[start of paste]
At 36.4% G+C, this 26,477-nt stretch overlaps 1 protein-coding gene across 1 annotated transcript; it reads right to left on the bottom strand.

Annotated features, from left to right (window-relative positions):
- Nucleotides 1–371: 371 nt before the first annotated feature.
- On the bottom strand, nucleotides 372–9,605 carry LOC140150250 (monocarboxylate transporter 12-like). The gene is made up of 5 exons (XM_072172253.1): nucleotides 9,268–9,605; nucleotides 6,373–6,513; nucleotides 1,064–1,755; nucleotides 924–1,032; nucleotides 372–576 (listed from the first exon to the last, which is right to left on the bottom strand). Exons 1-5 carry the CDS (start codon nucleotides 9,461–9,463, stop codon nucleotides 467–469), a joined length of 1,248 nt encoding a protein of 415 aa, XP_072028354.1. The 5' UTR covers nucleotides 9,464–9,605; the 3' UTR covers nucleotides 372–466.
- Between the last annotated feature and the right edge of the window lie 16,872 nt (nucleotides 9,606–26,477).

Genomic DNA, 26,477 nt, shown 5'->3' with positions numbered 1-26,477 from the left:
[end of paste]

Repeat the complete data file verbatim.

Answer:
At 36.4% G+C, this 26,477-nt stretch overlaps 1 protein-coding gene across 1 annotated transcript; it reads right to left on the bottom strand.

Annotated features, from left to right (window-relative positions):
- Nucleotides 1–371: 371 nt before the first annotated feature.
- On the bottom strand, nucleotides 372–9,605 carry LOC140150250 (monocarboxylate transporter 12-like). The gene is made up of 5 exons (XM_072172253.1): nucleotides 9,268–9,605; nucleotides 6,373–6,513; nucleotides 1,064–1,755; nucleotides 924–1,032; nucleotides 372–576 (listed from the first exon to the last, which is right to left on the bottom strand). Exons 1-5 carry the CDS (start codon nucleotides 9,461–9,463, stop codon nucleotides 467–469), a joined length of 1,248 nt encoding a protein of 415 aa, XP_072028354.1. The 5' UTR covers nucleotides 9,464–9,605; the 3' UTR covers nucleotides 372–466.
- Between the last annotated feature and the right edge of the window lie 16,872 nt (nucleotides 9,606–26,477).

Genomic DNA, 26,477 nt, shown 5'->3' with positions numbered 1-26,477 from the left: